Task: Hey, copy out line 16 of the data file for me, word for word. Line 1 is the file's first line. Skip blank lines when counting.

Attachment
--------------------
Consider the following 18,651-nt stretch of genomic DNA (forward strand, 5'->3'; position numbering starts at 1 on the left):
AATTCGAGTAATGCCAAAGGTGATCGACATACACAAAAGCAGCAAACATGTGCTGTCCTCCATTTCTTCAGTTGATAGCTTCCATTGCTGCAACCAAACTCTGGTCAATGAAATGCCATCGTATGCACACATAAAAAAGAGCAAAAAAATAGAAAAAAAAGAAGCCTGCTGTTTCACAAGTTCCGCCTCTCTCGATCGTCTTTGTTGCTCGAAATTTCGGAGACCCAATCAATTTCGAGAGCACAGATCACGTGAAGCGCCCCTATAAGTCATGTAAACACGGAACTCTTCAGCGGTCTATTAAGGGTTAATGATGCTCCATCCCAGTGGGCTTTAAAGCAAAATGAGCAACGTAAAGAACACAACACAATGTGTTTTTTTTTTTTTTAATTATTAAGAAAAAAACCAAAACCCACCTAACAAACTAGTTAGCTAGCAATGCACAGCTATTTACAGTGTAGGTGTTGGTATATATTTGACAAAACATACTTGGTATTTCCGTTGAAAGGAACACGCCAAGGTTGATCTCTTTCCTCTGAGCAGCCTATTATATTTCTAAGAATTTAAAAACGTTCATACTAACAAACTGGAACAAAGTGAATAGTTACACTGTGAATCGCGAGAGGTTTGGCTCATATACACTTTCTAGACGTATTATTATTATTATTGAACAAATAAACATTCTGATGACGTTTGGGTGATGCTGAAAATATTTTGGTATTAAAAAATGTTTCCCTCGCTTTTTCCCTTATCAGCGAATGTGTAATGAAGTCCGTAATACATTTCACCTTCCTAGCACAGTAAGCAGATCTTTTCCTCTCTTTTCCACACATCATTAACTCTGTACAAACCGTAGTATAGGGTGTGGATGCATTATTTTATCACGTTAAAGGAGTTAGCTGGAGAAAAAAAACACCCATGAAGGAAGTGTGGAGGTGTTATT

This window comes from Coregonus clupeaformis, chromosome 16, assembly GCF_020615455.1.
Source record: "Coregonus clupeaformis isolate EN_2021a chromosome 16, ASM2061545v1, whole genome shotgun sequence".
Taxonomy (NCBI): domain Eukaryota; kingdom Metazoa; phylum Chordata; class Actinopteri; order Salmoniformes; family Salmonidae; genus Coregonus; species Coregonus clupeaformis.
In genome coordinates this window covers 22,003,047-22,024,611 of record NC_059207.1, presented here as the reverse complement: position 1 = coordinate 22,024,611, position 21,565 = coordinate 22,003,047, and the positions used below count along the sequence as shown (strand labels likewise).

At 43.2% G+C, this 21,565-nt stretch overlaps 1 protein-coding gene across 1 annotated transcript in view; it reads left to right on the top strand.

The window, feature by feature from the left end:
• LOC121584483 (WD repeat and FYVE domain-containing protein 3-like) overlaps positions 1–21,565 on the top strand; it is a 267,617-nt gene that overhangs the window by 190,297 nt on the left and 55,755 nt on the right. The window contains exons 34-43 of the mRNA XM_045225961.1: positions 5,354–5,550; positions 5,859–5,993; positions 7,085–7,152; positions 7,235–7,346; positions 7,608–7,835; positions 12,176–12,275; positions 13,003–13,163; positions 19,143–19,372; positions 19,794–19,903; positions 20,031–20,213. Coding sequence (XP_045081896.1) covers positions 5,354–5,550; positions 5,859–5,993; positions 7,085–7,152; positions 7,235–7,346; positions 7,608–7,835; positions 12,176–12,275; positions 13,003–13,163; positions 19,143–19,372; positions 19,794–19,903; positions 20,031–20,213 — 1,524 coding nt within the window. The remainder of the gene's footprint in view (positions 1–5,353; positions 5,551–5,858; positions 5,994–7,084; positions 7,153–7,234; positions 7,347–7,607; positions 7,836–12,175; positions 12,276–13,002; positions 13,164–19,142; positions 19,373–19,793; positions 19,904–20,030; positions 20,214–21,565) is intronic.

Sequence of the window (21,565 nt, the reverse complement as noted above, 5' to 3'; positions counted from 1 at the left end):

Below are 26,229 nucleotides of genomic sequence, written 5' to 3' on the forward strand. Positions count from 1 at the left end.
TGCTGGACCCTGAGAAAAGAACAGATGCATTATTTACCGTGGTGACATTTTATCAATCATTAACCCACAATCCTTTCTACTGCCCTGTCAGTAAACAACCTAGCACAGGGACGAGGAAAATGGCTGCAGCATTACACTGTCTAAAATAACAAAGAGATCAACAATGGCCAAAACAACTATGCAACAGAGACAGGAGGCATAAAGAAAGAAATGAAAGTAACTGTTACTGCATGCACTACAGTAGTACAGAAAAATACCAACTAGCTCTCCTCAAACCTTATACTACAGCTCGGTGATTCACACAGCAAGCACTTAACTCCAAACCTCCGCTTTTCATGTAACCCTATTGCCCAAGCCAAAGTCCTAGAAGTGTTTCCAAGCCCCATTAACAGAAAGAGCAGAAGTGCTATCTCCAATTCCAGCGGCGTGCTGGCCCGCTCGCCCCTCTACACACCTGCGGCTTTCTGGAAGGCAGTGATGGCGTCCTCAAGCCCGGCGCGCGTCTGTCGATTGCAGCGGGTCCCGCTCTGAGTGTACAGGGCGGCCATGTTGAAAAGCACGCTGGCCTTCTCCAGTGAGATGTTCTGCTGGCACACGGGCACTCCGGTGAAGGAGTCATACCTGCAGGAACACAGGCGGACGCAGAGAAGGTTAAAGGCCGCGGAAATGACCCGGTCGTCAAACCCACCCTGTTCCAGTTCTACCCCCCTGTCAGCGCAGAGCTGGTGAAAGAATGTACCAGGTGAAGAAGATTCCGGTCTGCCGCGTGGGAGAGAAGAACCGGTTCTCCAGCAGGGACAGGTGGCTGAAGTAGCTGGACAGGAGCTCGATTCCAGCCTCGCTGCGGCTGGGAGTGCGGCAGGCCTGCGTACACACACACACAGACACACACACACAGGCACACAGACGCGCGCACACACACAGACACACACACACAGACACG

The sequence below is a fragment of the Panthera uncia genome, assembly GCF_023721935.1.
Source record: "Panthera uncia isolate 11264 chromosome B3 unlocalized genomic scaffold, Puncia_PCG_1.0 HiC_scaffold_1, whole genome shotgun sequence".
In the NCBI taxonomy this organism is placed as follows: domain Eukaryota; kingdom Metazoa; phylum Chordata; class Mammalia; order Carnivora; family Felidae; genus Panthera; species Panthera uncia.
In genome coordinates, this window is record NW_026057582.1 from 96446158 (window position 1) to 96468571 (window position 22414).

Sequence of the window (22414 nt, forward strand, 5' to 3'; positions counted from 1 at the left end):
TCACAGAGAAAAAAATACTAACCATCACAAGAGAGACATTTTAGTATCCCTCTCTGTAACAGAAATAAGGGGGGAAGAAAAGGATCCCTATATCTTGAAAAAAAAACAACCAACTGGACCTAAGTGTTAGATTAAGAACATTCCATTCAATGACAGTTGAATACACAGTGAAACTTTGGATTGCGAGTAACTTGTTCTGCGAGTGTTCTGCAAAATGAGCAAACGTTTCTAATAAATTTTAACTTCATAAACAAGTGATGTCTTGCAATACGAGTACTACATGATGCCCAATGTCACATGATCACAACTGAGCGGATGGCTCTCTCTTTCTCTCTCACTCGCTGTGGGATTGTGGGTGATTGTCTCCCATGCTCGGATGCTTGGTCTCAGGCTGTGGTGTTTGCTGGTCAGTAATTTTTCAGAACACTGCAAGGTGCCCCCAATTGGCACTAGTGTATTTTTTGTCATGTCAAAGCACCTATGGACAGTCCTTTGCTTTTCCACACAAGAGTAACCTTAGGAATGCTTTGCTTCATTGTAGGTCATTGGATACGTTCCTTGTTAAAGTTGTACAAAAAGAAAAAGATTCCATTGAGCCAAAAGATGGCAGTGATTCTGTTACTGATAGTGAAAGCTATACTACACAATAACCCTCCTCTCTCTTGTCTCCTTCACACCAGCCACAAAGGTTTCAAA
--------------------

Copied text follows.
In genome coordinates, this window is record NW_026057582.1 from 96446158 (window position 1) to 96468571 (window position 22414).